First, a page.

“Transparency is vital to increase confidence in the reuse and recycling market,” says Augustsson. “The Nordic textile commitment provides a guarantee of an economic, social and environmentally sustainable management of the collected textiles. We recommend that only certified actors should be allowed to be involved in collection and sorting in the Region.”
One of the commitment’s long-term goals is to ensure that, within ten years, collection rates of used textiles are doubled, 50 per cent of all collected textiles are reused, either in the Nordic countries or abroad, and 90 per cent are reused or recycled.
A pilot implementation of the Nordic textile commitment and Code of Conduct will be carried out in selected municipalities in the Oresund region and in Norway, starting in September 2015. The pilot will be conducted in close co-operation with a reference group from the industry.
“It’s a one-year trial in which we’ll implement and test the commitment,” says project manager Anna Fråne of IVL Swedish Environmental Research Institution. “We’ll perform audits of a number of collectors, sorters and recyclers, and develop protocols for the certification process. This will allow us to test the criteria, and, if necessary, make adjustments to the Code of Conduct.”
More focus on reuse and recycling – from production to final disposal
Other key elements of the strategy are extended producer responsibility (EPR) and innovative new business models based on collective use, reuse and recycling of textiles.
EPR schemes are policy measures that aim to influence producers to take greater responsibility for their products after they are sold to customers and thereby reduce the environmental impact of textile consumption. EPR schemes can include both upstream and downstream measures. Upstream measures encourage producers to make more durable, higher-quality products, design for reuse and recyclability, and reduce the use of harmful substances. Downstream measures make manufacturers and importers accountable for the take-back, recovery and final disposal of their products. The project investigated the implications of both voluntary and mandatory EPR systems for textile products.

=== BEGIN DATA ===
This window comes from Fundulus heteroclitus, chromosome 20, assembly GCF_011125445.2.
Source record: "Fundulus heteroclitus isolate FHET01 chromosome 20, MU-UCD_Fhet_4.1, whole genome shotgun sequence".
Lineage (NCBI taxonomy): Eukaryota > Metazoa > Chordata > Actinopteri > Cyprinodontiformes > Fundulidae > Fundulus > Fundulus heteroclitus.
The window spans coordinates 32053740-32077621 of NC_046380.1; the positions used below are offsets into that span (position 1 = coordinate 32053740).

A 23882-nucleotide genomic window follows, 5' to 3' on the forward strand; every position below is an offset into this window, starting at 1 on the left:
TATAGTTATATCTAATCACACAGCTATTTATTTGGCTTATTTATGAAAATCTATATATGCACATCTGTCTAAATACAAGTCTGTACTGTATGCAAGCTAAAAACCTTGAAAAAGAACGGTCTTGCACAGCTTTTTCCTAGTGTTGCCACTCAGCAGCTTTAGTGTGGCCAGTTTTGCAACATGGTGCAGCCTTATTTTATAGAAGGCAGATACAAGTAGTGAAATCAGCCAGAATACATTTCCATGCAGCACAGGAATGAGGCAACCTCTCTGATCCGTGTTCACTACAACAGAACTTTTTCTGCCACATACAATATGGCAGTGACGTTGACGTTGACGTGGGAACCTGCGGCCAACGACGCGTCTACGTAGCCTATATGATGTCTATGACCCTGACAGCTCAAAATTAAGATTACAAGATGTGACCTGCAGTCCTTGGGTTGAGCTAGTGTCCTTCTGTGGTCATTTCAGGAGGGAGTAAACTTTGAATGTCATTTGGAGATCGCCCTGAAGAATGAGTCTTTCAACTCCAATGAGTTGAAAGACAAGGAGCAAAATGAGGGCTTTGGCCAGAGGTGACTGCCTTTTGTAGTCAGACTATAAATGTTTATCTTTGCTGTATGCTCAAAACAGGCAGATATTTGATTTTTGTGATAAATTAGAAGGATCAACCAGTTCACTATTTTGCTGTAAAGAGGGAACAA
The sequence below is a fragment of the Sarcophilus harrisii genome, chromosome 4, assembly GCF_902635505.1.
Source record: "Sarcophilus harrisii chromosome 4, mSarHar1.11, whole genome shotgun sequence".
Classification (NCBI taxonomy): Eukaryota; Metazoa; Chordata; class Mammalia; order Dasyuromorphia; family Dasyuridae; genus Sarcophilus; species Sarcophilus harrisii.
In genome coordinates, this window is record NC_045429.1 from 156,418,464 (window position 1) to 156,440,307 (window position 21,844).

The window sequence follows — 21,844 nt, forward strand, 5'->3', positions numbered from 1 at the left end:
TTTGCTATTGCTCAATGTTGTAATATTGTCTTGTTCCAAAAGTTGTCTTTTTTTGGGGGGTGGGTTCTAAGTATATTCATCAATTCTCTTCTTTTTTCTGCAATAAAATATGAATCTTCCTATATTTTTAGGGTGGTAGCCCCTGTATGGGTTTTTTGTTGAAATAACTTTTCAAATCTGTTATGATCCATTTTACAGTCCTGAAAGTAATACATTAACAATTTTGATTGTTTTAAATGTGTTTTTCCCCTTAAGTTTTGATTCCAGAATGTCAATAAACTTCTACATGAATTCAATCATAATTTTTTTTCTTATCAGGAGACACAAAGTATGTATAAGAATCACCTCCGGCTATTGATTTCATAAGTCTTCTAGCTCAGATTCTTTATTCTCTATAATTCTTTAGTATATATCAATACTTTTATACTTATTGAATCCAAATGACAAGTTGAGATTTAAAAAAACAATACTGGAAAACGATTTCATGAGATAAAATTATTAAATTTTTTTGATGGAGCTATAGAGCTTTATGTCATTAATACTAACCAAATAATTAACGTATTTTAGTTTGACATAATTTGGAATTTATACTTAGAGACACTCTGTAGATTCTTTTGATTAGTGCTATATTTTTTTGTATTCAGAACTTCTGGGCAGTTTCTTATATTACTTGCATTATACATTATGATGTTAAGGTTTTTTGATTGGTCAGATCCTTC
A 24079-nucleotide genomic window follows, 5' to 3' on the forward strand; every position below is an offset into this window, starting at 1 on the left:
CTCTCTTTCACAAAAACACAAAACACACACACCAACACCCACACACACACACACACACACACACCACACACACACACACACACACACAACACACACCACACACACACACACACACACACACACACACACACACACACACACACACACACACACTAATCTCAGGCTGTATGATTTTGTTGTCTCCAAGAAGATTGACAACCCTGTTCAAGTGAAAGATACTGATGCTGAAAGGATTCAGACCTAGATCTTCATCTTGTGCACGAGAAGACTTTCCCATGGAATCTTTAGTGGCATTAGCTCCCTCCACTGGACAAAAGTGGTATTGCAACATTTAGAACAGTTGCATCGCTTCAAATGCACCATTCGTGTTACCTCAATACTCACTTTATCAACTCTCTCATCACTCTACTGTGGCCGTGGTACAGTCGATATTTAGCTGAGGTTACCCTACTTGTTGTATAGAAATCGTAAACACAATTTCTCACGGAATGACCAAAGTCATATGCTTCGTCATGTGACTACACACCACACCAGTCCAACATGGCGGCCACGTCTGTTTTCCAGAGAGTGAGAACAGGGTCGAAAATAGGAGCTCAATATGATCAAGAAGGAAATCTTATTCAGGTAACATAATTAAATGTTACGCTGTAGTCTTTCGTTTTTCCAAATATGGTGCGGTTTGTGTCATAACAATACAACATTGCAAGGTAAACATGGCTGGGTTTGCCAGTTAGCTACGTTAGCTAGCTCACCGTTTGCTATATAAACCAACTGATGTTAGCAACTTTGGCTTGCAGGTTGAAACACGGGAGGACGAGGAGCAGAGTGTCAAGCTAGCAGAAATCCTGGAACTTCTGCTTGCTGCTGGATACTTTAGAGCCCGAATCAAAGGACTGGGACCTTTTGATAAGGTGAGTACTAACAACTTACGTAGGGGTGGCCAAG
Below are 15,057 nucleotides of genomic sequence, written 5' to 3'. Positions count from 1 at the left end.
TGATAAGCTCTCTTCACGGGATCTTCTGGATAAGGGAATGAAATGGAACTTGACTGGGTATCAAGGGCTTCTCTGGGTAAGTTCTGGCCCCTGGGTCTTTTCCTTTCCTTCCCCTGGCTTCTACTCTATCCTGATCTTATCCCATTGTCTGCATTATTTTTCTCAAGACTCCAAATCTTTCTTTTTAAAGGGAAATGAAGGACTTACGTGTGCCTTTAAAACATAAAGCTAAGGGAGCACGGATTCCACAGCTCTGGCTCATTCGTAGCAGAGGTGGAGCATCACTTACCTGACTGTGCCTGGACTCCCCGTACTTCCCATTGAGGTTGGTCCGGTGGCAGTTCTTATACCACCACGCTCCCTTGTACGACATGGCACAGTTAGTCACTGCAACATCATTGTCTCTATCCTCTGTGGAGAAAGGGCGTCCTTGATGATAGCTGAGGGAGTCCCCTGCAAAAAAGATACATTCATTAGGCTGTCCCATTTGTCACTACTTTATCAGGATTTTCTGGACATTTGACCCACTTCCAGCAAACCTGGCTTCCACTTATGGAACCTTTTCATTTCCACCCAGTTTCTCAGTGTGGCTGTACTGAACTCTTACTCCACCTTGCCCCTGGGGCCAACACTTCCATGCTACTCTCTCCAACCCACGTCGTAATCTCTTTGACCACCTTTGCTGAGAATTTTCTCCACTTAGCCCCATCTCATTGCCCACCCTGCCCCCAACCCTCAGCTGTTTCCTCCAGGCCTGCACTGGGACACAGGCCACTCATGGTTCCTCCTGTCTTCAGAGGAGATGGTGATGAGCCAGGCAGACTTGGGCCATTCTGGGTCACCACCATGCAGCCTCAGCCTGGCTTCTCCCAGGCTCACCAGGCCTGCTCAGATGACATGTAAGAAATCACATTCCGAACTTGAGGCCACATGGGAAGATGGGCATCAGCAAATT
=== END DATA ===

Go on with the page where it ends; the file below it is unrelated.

“A key issue is how much an EPR system will change the actual design of textile products,” says David Watson, one of the project leaders behind the new strategy. “Collective EPR systems don’t normally motivate upstream effects, but incentives can be included to encourage more sustainable product design. The trick is to ensure that these don’t make the scheme too difficult to administer.”
EPR systems and new business models has delivered recommendations on producer responsibility in a Nordic context and presented ways in which policy-makers can support business models based on a prolonged active lifetime of the textiles. These include leasing, clothing libraries, second-hand sales and repair services.
“A key element is policy that will increase the quality and durability of the textiles,” says Watson. “You can achieve that via voluntary commitments, by demanding extended warranty periods or durability labelling. Such policy instruments would increase product lifetimes and impact positively on the viability of many of the new green business models.”
Moreover, Watson emphasises the need for increased focus on improved recycling when designing Nordic EPR systems. Today, where textiles are recycled, it is as low-grade products such as insulation or industrial wipes, rather than new textile products.
“What’s really missing today is the recycling element,” Watson says. “Charities and other collectors are only interested in reusable clothing, so most of the non-reusable but recyclable textile waste ends up being incinerated. A well-designed EPR scheme would ensure collection of larger volumes of these textiles, which in turn could be the catalyst for new technologies to be developed.”
Proportion of environmental taxes in total tax revenues
User guide – environmentally friendly textile consumption (in Danish)